It’s nice for TIFF to show its audiences earlier works from auteurs who are still going strong today. One of those auteurs are the Dardenne brothers. Their movie, Rosetta, has the nucleus of the ideas that they’ll polish in their later movies. And this film is raw, depicting the titular character (Emilie Dequenne). She fights ferociously to get a job or stay employed to the point of sabotaging her morals.
The film begins with her losing her job, Rosetta reacting to the news by assaulting her former employer. She has an equally testy relationship with her mother (Anne Yernaux). During their scenes together the Dardennes pull back from their usual claustrophobic and shaky close-up shots. But there’s still an intimacy to scenes dealing with characters who occasionally physically confront each other.
Rosetta’s reactions to each situation is what makes this an interesting character study. Throughout the film we see her gain and lose jobs. Most people would just leave but she stands her ground. The way she does so subverts our preconceptions of how female characters behave. And refusing defeat makes her story different from other working class ‘melodramas.’
Rosetta wants a normal life which is harder for her to obtain than most people would previously assume. In a way, the Dardennes have clued into a demographic that doesn’t get a lot of sympathy these days. That demographic is the working class European, and it doesn’t mater whether they need francs or euros. It might even be harder then as it shows us employers reluctantly rejecting her face to face.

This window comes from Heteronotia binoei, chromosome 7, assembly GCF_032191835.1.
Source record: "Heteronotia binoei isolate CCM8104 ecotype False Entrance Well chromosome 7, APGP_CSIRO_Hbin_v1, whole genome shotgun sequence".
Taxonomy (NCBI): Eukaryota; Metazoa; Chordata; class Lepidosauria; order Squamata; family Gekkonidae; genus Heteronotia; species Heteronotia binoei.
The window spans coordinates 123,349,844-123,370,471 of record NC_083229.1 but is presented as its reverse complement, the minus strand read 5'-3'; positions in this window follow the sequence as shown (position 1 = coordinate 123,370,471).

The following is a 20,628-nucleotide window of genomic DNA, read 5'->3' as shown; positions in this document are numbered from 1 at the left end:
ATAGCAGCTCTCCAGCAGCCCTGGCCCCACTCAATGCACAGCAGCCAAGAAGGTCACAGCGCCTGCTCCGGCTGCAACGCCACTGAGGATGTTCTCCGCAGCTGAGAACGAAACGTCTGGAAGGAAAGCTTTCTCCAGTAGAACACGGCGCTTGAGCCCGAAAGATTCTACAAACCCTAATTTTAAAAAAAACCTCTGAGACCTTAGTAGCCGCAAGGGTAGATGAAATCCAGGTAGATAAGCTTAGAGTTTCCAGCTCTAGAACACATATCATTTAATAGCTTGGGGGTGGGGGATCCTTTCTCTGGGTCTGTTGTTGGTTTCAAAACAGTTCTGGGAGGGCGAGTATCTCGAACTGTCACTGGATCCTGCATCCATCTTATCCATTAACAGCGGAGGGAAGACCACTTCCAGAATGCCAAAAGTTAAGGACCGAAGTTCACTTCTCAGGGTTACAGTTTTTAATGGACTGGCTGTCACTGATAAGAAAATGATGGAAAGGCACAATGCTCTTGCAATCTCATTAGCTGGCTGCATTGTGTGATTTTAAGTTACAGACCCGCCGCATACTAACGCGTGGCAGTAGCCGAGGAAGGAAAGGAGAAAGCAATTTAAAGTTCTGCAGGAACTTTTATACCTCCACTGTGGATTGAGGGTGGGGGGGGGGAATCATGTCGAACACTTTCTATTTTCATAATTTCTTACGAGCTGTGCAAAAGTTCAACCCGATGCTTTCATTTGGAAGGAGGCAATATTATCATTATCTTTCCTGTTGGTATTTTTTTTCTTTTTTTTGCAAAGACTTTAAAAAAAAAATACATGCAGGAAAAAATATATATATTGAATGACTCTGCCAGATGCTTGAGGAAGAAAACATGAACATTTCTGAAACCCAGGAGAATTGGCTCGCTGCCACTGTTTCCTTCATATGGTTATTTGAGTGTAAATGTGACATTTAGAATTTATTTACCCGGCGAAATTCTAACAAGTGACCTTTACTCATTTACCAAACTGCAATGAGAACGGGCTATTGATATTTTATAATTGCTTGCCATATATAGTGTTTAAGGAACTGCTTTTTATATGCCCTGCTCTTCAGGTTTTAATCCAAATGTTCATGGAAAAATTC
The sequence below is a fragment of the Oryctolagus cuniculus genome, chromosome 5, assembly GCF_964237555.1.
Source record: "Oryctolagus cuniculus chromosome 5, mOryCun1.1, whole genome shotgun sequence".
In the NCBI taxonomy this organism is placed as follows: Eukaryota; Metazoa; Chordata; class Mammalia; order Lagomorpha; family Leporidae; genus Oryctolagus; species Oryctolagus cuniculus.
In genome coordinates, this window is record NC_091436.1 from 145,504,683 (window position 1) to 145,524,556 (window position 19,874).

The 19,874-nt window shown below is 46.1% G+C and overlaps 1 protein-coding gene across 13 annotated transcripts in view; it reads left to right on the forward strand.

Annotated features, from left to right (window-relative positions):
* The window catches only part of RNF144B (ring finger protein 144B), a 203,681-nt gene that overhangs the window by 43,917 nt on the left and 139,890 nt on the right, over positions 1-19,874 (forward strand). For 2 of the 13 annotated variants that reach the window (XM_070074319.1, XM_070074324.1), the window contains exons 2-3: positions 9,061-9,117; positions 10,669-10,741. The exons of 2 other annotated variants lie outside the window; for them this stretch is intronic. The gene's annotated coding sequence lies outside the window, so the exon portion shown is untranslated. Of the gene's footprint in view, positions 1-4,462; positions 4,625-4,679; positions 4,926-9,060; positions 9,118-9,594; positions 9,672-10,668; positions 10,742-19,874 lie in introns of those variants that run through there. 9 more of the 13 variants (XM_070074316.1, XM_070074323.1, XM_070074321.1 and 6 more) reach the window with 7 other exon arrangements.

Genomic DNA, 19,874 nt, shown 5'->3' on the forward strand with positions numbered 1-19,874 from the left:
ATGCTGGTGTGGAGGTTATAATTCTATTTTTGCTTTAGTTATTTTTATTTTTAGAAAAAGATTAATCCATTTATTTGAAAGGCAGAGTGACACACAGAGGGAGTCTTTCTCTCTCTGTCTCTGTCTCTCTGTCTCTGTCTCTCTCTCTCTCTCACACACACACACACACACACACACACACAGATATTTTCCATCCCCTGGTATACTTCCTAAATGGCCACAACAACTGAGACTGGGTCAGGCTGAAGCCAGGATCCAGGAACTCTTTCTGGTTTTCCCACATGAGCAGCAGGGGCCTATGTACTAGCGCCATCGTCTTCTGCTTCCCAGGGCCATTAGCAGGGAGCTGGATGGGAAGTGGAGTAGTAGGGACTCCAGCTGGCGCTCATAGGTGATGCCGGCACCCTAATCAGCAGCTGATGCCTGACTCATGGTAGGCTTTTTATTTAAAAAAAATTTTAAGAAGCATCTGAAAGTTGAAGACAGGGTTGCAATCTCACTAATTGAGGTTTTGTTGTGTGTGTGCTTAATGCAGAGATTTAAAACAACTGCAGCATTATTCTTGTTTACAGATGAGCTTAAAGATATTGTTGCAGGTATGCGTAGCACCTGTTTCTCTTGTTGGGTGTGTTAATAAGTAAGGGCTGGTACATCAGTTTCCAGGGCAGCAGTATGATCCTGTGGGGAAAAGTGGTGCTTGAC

The Dardennes also take an economic approach to their film-making – it’s true now as it is then. They waste no time with character introductions. Instead, they use sound as much as they do visuals. Both senses indicate the people coming in and out of Rosetta’s life. Scenes that depict her in their tight close-ups feel fluid as a result. They make it equally obvious who she is looking at or hearing from.
Rosetta won the best film and best actress awards at Cannes. And it’s evident, seeing it all these years that it earned both prizes. That’s especially true for Dequenne, who interprets the protagonist who, despite outside appearances, is constantly learning from her volatile environment. She evinces fear even in moments when she shouldn’t. But she might be right in not trusting a world that has given her so little.